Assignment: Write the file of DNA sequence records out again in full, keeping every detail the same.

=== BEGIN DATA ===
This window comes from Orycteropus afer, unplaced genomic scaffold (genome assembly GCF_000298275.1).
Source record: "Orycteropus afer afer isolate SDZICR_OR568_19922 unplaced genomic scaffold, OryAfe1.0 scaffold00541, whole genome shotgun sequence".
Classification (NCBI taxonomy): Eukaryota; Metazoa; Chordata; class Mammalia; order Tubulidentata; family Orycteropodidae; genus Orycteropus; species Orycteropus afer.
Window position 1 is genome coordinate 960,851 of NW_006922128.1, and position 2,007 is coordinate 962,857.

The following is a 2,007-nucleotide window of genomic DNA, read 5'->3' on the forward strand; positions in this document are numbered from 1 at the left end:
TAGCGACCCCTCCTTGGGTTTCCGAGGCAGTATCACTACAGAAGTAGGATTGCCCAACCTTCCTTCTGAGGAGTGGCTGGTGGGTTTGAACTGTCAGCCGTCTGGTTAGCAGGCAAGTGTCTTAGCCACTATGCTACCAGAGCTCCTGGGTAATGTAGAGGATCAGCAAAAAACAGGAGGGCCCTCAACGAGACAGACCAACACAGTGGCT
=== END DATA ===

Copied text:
This window comes from Orycteropus afer, unplaced genomic scaffold (genome assembly GCF_000298275.1).
Source record: "Orycteropus afer afer isolate SDZICR_OR568_19922 unplaced genomic scaffold, OryAfe1.0 scaffold00541, whole genome shotgun sequence".
Classification (NCBI taxonomy): Eukaryota; Metazoa; Chordata; class Mammalia; order Tubulidentata; family Orycteropodidae; genus Orycteropus; species Orycteropus afer.
Window position 1 is genome coordinate 960,851 of NW_006922128.1, and position 2,007 is coordinate 962,857.

The following is a 2,007-nucleotide window of genomic DNA, read 5'->3' on the forward strand; positions in this document are numbered from 1 at the left end:
TAGCGACCCCTCCTTGGGTTTCCGAGGCAGTATCACTACAGAAGTAGGATTGCCCAACCTTCCTTCTGAGGAGTGGCTGGTGGGTTTGAACTGTCAGCCGTCTGGTTAGCAGGCAAGTGTCTTAGCCACTATGCTACCAGAGCTCCTGGGTAATGTAGAGGATCAGCAAAAAACAGGAGGGCCCTCAACGAGACAGACCAACACAGTGGCT